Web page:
Wednesday, 7 May 2014

You Look Slimmer - Well Done?

I’m not going to blog about recovery, because quite frankly, it’s sh*t. I don’t know when it will be fixed nor when I will be able to boulder and lead. I sincerely hope that there won’t be more surgery. Not having a timescale sucks. But to be honest, there are ways to enjoy climbing safely and that’s all that matters, besides recovery. So it’s ok, mostly.

And yes, as the title implies, this is another blog, by a woman, about what the right shape of a woman is. If this bores you, please do skip to the end where there is a picture of my biceps. If you’re wondering why this is not about how men should look, it’s because I am not a man. I will update the blog if this changes.

As I eat pasta with bacon and Gorgonzola (yes, it’s f*king good), I’m pondering on something which has been in the back of my mind for quite some time. A friend re-posted a cartoon on the subject on Facebook a few months ago,  and it struck a chord. The situation is this: Since I broke my leg, a number of friends have commented on my weight. (My mother and my boyfriend’s mother did too, but in an altogether more “I should feed you” sort of way). Lots of people said that I looked “thinner”, or “slimmer”, or had thinner legs, or wondered “how I didn’t get fat while sitting around”. Well actually, here’s how:

I broke my leg. I spent a week in LGI eating very little because I was either 
a) about to have surgery,
b) having surgery 
c) crying.
 I then went home (and by home, I mean to someone else’s house because it was nicer than my student box) where I took diclofenac for too long and spent some more time unable to eat. A total of about 2-3 weeks was spent eating less than is required to maintain the same weight. I then wasn’t that hungry because opiates made me feel sick. Some kilograms were lost. A total of about four months was spent not walking. Some leg muscle wasted.

Mmmmm…. Healthy.

A lot of people complimented me on looking lighter, several said it must be good for my climbing. The problem is, I quite liked it. It made me wonder though, if they’d thought I was fat before. Would they think I was fat when I resumed normal activity and presumably put some of whatever it was that was there before back on?

I then ditched the opiates. I started to walk. I ate more. I trained more. I gained some weight.
Over the next few month months, I gained back almost exactly the same weight as I’d lost, and some of the lost leg muscle. The difference is negligible. I changed shape slightly, more Fingerboarding, less walking. But I weigh the same. Yet this is apparently a positive state of affairs.

Now I know ‘you look slimmer’ is meant as a compliment. I certainly don’t mind the people who said it, saying it. They meant well. But it is no longer something I’m pleased to be told, either. It no longer flatters me. Because it’s somewhat irrelevant. According to NHS guidelines, I wasn’t under or overweight before, and I’m not now.

I can honestly say I don’t really tell other people they look thinner or fatter because- shockingly- I rarely notice. For me I think that sort of thing actually encouraged me to question whether I looked right. A couple of friends said “Lisa, you look stronger since breaking your leg”. Now that, to me, is a compliment. That is an achievement. That is something I am proud of. If someone needs to lose weight for health reasons, then by all means do compliment them on achieving this. But if someone’s weight slightly changes because they got very broken, it probably isn’t a good thing.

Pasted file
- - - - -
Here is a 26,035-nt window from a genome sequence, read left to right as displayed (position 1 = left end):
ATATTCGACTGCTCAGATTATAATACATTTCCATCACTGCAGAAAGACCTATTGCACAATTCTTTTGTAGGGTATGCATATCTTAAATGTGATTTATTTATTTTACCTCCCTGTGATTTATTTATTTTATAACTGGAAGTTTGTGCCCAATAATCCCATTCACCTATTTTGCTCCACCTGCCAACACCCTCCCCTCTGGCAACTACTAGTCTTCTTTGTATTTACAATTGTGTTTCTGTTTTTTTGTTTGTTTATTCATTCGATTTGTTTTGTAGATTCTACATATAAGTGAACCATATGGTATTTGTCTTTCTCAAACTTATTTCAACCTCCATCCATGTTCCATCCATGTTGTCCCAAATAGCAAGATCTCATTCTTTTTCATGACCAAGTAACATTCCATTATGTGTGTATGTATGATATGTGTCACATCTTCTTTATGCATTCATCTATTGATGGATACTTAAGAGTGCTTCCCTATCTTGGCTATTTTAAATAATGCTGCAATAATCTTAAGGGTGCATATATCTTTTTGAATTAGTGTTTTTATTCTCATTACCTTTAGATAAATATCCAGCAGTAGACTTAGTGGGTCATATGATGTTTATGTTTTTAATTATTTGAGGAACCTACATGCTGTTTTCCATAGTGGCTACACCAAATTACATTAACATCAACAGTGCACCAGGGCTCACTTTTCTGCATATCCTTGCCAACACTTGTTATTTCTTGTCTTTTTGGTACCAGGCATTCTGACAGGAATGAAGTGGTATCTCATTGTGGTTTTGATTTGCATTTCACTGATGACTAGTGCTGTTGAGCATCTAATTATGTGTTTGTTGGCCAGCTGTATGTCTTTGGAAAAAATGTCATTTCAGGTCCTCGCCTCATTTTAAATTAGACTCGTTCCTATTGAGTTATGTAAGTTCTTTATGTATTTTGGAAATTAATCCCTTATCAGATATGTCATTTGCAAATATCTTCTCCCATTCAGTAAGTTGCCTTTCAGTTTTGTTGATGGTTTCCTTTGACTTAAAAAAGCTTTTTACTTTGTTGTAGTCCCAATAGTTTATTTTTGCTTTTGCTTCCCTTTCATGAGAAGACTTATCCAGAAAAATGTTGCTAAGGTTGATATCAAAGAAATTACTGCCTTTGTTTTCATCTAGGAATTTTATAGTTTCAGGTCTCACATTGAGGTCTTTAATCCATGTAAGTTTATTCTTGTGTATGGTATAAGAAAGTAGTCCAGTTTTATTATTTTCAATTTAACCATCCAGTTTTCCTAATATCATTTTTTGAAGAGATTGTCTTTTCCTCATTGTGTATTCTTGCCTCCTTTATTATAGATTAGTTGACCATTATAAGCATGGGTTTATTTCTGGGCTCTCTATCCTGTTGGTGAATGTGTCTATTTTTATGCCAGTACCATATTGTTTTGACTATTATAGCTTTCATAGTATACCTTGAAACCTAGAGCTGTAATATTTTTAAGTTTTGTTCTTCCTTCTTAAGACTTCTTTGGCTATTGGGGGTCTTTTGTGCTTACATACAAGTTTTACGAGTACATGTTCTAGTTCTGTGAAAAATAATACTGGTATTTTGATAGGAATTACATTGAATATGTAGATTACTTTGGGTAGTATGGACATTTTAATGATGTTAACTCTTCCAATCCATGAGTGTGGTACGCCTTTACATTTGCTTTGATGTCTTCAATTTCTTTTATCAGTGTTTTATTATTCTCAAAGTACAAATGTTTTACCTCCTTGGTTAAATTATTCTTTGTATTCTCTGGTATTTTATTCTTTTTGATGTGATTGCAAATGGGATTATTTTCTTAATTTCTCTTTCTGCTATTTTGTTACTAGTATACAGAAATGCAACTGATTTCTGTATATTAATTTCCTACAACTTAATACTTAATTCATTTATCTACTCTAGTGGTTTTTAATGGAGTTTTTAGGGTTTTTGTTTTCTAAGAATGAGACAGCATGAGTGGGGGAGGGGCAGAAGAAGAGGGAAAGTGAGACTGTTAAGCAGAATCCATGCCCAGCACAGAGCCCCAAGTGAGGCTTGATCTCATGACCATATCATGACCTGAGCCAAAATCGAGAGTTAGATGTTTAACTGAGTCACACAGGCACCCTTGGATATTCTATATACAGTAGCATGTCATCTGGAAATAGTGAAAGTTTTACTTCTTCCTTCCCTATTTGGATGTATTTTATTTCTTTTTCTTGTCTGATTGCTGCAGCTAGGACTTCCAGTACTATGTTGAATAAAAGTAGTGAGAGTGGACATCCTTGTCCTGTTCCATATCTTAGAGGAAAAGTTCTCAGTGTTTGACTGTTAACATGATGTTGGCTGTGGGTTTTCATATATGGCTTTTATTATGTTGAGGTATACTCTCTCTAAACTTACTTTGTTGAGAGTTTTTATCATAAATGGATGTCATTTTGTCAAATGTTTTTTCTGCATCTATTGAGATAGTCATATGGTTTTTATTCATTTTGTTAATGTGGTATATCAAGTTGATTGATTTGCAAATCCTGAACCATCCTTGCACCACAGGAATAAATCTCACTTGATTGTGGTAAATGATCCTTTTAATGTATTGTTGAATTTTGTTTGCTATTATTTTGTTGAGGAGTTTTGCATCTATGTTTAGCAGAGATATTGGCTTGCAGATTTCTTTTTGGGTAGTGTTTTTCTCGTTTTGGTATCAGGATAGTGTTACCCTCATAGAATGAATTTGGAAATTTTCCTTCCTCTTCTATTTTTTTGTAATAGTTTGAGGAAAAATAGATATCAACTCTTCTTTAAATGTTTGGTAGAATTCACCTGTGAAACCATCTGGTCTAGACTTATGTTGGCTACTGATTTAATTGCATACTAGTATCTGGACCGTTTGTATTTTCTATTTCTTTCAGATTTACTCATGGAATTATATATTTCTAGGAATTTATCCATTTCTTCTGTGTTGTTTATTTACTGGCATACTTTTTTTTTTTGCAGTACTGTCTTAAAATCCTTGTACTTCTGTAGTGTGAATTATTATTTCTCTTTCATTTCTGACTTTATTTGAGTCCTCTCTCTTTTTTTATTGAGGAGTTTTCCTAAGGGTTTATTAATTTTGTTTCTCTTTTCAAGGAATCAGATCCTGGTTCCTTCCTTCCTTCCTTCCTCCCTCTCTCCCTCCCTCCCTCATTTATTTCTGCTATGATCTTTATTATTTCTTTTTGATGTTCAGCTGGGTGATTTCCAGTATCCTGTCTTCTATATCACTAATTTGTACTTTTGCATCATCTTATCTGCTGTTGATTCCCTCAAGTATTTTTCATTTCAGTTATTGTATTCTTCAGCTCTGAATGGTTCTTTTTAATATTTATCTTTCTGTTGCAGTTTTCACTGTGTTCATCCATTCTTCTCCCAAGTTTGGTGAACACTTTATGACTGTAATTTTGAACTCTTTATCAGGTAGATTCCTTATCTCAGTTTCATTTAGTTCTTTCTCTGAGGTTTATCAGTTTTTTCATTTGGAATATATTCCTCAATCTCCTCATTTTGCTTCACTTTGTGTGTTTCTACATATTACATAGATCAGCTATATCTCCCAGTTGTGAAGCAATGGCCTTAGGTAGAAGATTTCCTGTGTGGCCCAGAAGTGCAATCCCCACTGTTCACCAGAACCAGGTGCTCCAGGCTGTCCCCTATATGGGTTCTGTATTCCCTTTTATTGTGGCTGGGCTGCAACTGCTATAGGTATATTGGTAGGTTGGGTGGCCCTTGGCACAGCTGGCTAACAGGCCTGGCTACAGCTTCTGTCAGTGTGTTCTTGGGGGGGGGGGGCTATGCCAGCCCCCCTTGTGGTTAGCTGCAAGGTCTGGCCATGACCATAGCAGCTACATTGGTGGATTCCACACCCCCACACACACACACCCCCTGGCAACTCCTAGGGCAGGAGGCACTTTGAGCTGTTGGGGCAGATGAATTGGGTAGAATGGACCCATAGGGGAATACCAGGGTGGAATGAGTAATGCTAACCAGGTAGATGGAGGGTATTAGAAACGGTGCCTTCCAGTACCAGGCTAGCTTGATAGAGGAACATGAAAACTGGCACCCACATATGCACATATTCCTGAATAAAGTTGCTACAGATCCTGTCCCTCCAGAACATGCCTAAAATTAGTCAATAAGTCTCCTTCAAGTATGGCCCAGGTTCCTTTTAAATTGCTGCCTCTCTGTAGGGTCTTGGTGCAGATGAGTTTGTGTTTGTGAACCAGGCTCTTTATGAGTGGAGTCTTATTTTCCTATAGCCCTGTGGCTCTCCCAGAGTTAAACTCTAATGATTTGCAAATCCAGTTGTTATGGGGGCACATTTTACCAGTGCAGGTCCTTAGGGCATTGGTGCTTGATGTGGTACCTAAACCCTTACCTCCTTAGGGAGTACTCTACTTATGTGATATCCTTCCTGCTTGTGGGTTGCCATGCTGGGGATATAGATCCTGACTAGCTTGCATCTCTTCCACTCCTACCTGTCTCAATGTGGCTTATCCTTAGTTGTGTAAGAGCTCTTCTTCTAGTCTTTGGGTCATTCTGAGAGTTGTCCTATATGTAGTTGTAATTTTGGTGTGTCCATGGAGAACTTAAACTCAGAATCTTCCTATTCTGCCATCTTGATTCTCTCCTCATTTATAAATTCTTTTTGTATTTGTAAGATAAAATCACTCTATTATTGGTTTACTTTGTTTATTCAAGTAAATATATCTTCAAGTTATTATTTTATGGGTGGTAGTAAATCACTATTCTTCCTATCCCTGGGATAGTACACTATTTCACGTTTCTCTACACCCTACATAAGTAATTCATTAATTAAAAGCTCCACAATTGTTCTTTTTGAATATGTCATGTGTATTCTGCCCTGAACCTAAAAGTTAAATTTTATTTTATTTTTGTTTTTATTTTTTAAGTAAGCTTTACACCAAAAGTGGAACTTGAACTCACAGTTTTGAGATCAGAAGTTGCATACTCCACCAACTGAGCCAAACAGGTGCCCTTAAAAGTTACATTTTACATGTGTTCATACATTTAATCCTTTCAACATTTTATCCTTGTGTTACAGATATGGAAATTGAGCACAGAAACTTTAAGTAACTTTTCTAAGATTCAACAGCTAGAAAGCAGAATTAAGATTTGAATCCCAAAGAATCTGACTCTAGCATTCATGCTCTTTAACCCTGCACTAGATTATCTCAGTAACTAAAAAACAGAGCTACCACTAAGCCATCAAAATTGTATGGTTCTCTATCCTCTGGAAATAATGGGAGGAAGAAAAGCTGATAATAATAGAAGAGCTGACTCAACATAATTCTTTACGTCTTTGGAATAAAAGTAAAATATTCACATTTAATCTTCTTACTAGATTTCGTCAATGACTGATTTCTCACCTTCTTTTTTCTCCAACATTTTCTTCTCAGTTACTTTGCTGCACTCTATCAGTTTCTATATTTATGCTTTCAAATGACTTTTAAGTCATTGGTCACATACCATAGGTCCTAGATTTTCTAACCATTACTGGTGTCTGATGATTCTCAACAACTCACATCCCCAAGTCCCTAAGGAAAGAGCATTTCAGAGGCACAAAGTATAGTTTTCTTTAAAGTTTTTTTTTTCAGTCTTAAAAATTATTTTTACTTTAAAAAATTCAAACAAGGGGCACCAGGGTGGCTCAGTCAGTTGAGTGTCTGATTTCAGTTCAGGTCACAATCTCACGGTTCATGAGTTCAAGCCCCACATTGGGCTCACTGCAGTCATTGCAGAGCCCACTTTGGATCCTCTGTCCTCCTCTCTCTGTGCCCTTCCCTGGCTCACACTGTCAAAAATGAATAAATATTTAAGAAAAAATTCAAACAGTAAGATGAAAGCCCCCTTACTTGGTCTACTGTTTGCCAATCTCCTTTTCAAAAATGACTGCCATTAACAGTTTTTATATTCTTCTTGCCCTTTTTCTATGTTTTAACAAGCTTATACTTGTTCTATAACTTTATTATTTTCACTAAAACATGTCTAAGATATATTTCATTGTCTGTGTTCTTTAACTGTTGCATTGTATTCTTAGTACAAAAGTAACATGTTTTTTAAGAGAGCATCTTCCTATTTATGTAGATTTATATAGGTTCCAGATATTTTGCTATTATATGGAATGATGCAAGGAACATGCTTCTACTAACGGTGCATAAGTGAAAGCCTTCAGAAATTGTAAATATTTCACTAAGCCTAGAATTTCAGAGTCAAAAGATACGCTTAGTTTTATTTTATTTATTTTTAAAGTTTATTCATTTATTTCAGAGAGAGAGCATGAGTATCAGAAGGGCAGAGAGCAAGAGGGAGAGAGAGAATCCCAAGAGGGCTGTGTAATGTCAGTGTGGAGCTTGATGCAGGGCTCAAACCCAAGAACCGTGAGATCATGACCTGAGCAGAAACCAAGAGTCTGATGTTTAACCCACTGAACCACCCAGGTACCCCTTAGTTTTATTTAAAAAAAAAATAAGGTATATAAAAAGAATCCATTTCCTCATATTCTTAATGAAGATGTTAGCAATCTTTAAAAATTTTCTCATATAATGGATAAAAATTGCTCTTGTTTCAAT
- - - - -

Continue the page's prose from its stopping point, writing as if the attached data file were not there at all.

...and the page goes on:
I will never be skinny. Nor am I overweight. At 5’7” I weigh somewhere between 60 and 65 kilograms. I don’t actually know, nor do I want to. I have perhaps less muscle definition than I could, but I also have boobs. I like them. That’s not to say any other girls look wrong, it’s just that the lifestyle choices required to be thinner than I am now (i.e. no biscuits) would not make me happy.

That’s not to say I don’t have insecurities- who doesn’t? It’s just that whereas my teenage self used to act on these, I’m able to objectively see that for my body, eating significantly less would not be optimal for climbing gains. I would like more cardiovascular fitness, but that took a bit of a hit when I broke my leg. So I look thinner but am actually more unfit. I don’t actually think it’s the good thing people seem to think it is. What I’d actually like, is to keep getting stronger. I imagine that this will not coincide with suddenly becoming an unhealthy weight. I will continue to whine to my boyfriend when I feel insecure. He will continue to have the good sense never to comment on my weight.

People like different shapes and sizes of course. But I wish my teenage self had spent a little less time trying to be thinner. I would have looked at the way I look now and thought “Ewwwwww, FAT”. Well that’s bullshit. That’s awful! It’s not even unusual for girls to feel like that! Weight isn’t even fixed! It changes all the time. Bits of us are different densities to others! Muscle, fat, titanium. Oh wait, you don’t have titanium? Guess you’re heavier then. So unless it’s a health concern, I’ll focus on getting stronger and fitter thanks, and keep letting my body do its thing.

As promised in the introduction.

p.s. I don’t know whether the people who complimented my on looking thinner said it because they thing it looks better, or because they thought it would be what I wanted to hear. Either way, I appreciate the sentiment.


  1. Oh now I am sorry that I said that:( I did not want to say nothing bad you look fab now and on the past:)

    1. I know you didn't Krzepa, it's OK, and thanks :)

  2. So...many...fat jokes...Not sure...if....allowed.

    1. ha! only if you come and visit